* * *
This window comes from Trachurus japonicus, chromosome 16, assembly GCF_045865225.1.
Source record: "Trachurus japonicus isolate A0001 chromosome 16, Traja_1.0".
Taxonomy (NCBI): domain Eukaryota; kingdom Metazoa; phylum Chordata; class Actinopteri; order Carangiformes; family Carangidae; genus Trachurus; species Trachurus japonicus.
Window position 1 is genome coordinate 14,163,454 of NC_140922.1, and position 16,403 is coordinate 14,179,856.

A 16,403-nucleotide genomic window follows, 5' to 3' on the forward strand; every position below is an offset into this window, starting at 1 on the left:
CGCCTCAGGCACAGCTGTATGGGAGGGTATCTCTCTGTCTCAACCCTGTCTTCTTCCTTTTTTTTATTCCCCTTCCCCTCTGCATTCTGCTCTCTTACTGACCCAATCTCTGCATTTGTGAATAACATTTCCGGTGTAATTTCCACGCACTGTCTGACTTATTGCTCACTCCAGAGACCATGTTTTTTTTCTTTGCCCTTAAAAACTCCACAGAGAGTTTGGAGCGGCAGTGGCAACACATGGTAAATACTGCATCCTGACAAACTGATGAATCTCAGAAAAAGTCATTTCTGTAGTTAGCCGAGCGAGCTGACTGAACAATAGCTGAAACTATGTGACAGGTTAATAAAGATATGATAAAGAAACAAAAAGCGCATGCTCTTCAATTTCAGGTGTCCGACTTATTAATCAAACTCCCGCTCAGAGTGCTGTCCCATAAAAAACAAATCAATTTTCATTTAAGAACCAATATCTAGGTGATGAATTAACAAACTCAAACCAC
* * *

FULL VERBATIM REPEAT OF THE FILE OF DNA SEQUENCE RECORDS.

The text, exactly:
This window comes from Trachurus japonicus, chromosome 16, assembly GCF_045865225.1.
Source record: "Trachurus japonicus isolate A0001 chromosome 16, Traja_1.0".
Taxonomy (NCBI): domain Eukaryota; kingdom Metazoa; phylum Chordata; class Actinopteri; order Carangiformes; family Carangidae; genus Trachurus; species Trachurus japonicus.
Window position 1 is genome coordinate 14,163,454 of NC_140922.1, and position 16,403 is coordinate 14,179,856.

A 16,403-nucleotide genomic window follows, 5' to 3' on the forward strand; every position below is an offset into this window, starting at 1 on the left:
CGCCTCAGGCACAGCTGTATGGGAGGGTATCTCTCTGTCTCAACCCTGTCTTCTTCCTTTTTTTTATTCCCCTTCCCCTCTGCATTCTGCTCTCTTACTGACCCAATCTCTGCATTTGTGAATAACATTTCCGGTGTAATTTCCACGCACTGTCTGACTTATTGCTCACTCCAGAGACCATGTTTTTTTTCTTTGCCCTTAAAAACTCCACAGAGAGTTTGGAGCGGCAGTGGCAACACATGGTAAATACTGCATCCTGACAAACTGATGAATCTCAGAAAAAGTCATTTCTGTAGTTAGCCGAGCGAGCTGACTGAACAATAGCTGAAACTATGTGACAGGTTAATAAAGATATGATAAAGAAACAAAAAGCGCATGCTCTTCAATTTCAGGTGTCCGACTTATTAATCAAACTCCCGCTCAGAGTGCTGTCCCATAAAAAACAAATCAATTTTCATTTAAGAACCAATATCTAGGTGATGAATTAACAAACTCAAACCAC